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The WTR Top 20, No. 19: Jay Chapman’s drop in playing time not his fault

The talented midfielder was well down the depth chart in 2017.

The TFC took on Vancouver at BMO field Richard Lautens/Toronto Star via Getty Images

Last year, Jay Chapman ranked 16th on our WTR Top 20 list. This year, he slots in at the 19th spot. That drop is not indicative of a decrease in his abilities. Rather, it is due to a significant decrease in his playing time.

Chapman, or “Chappers” as he his affectionately known, played a paltry 385 MLS minutes this past season. That’s a 50 percent decrease from two seasons ago (2016). Only Ashtone Morgan, Oyvind Alseth, Tsubasa Endoh, Ben Spencer and Jordan Hamilton played less with the first team than he did. But, each of these individuals played far more with TFC II than Chappers. In fact, of this group, Chapman recorded the fewest professional game minutes in 2017.

That pretty much sums up the riddle of Jay Chapman: too good for the USL, but not good enough to crack TFC’s lineup.

MLS/USL playing time

Player 2017 TFC minutes (MLS) 2017 TFC II minutes (USL) Total professional minutes
Player 2017 TFC minutes (MLS) 2017 TFC II minutes (USL) Total professional minutes
Oyvind Alseth 269 1,244 1,513
Tsubasa Endoh 269 1,157 1,426
Ben Spencer 179 1,075 1,254
Jordan Hamilton 142 733 875
Ashtone Morgan 283 554 837
Jay Chapman 385 270 655

On Toronto FC’s midfield depth chart, Chapman ranks eighth. Assuming a five-man midfield, he falls behind Victor Vazquez, Michael Bradley, Justin Morrow, Marky Delgado, Steven Beitashour, Nicolas Hasler and Jonathan Osorio. That’s not a bad thing, though. These are all good players. Barring injuries to those ahead of him, Jay’s role will be the same in 2018 as it was in 2017: providing Greg Vanney with a legitimate midfield option off the bench.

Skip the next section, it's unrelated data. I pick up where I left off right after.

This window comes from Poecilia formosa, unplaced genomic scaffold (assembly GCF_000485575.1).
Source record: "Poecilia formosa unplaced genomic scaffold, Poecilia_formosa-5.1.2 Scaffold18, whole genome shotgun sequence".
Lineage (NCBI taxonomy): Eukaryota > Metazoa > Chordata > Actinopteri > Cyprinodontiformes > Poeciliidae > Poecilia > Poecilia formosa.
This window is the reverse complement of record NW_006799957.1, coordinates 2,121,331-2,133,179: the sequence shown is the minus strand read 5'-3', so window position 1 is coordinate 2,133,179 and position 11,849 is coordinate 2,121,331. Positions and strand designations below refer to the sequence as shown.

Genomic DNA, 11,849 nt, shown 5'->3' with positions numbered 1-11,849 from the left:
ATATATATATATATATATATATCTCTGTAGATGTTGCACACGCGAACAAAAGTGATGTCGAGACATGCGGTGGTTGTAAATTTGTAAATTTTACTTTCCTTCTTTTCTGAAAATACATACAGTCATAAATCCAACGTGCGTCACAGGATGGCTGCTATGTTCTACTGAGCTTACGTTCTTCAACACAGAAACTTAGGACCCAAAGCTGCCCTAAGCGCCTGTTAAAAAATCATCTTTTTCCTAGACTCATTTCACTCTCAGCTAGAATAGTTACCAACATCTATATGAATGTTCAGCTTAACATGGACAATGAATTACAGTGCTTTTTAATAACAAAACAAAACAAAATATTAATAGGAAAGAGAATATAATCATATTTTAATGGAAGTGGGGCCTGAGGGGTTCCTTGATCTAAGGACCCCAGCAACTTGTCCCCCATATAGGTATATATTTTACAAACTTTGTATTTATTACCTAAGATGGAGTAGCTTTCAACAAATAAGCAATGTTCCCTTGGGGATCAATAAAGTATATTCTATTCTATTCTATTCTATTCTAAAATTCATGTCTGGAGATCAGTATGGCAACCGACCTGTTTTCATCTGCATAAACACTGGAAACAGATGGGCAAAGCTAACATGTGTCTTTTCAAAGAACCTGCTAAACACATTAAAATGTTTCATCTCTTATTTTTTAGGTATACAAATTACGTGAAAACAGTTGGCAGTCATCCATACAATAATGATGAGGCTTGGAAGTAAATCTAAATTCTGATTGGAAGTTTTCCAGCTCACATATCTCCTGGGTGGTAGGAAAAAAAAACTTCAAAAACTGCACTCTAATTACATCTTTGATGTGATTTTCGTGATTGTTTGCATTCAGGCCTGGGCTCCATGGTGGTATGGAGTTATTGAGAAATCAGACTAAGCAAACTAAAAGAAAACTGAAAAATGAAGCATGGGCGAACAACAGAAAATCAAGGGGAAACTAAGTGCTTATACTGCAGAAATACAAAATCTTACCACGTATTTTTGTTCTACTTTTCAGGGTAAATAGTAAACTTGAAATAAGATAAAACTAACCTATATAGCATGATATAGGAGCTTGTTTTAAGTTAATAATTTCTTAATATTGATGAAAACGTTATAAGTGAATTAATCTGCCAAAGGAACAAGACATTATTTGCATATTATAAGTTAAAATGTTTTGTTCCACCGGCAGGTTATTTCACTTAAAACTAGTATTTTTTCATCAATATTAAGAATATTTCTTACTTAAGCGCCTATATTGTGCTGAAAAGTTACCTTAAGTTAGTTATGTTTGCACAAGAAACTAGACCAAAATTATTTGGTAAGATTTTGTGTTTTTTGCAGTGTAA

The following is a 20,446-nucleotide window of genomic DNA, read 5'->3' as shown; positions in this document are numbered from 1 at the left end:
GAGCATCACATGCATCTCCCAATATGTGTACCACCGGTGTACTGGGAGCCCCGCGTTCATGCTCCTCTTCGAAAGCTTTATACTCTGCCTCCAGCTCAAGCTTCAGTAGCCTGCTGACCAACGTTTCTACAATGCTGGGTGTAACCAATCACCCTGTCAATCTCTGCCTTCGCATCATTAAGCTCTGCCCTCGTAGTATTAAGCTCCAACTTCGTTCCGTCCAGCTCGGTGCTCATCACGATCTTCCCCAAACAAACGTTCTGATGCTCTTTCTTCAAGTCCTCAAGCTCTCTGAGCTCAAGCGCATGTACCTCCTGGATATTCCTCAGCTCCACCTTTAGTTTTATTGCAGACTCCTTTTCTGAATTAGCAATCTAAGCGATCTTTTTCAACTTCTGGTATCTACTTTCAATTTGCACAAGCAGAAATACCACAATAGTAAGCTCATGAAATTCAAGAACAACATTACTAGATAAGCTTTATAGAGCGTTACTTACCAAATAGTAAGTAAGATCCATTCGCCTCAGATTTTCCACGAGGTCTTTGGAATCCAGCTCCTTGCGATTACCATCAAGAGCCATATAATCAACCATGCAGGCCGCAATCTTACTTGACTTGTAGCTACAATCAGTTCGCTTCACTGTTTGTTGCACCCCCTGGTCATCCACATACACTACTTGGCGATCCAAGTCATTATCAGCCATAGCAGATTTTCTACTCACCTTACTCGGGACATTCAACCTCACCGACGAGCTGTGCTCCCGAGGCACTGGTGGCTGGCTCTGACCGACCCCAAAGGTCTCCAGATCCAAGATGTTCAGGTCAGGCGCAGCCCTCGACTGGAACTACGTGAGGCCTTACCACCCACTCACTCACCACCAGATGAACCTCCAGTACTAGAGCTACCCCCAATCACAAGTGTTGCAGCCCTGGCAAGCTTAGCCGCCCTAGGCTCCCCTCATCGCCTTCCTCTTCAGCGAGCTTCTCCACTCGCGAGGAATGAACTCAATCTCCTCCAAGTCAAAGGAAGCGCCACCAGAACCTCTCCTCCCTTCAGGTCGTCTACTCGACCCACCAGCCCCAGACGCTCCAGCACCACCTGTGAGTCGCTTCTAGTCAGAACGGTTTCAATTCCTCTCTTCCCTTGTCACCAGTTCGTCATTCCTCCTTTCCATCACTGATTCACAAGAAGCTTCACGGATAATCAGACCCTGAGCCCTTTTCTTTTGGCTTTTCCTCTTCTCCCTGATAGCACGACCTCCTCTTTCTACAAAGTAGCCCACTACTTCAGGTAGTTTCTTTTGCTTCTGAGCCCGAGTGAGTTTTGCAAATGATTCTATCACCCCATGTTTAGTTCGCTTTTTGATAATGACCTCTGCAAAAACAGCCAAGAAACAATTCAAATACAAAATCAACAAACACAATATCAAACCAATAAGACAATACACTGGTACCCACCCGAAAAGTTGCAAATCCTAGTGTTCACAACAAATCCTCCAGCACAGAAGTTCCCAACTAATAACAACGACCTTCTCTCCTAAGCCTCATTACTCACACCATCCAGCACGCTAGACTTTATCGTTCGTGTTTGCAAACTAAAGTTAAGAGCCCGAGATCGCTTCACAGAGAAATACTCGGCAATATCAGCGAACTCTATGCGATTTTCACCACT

But where should he play? Can he be groomed to play as a backup to the No. 8 (currently, Delgado is the leading man in that role)? Can he be the backup to Osorio whenever TFC employs the diamond formation? At an absolute stretch, can he be taught how to be a pseudo-understudy to Michael Bradley? What about all of the above?

Playing one role last season — an attacking midfielder on the right side — contributed to his reduced playing time. Like a star utility infielder in baseball, perhaps Chapman’s value is directly tied to his versatility. The advantage of having a depth player like Chappers is that he should be able to learn and adapt — he is young, he is relatively fast and, most importantly, he is teachable.

Torornto v Sunderland Pre Season Friendly Photo by Ian Horrocks/Sunderland AFC via Getty Images

Few may remember Jay’s NCAA career. Over his three years at Michigan State, Chapman showed continuous learning and continuous improvement. From Third-team Freshman in 2012, to First-team All-Big Ten in 2013, to MAC Hermann Trophy Finalist in 2014, Chapman matured and excelled with increased playing time and increased responsibilities.

He showed that same pattern of improvement between 2015 and 2016, his first two years in MLS. In 2017, he achieved several major milestones: his first cap with the Canadian Men’s National Team; his first international goal for Canada’s senior squad; and his first MLS goal (scored twice). But, aside from these ‘firsts,’ 2017 was a major set-back in Chapman’s development.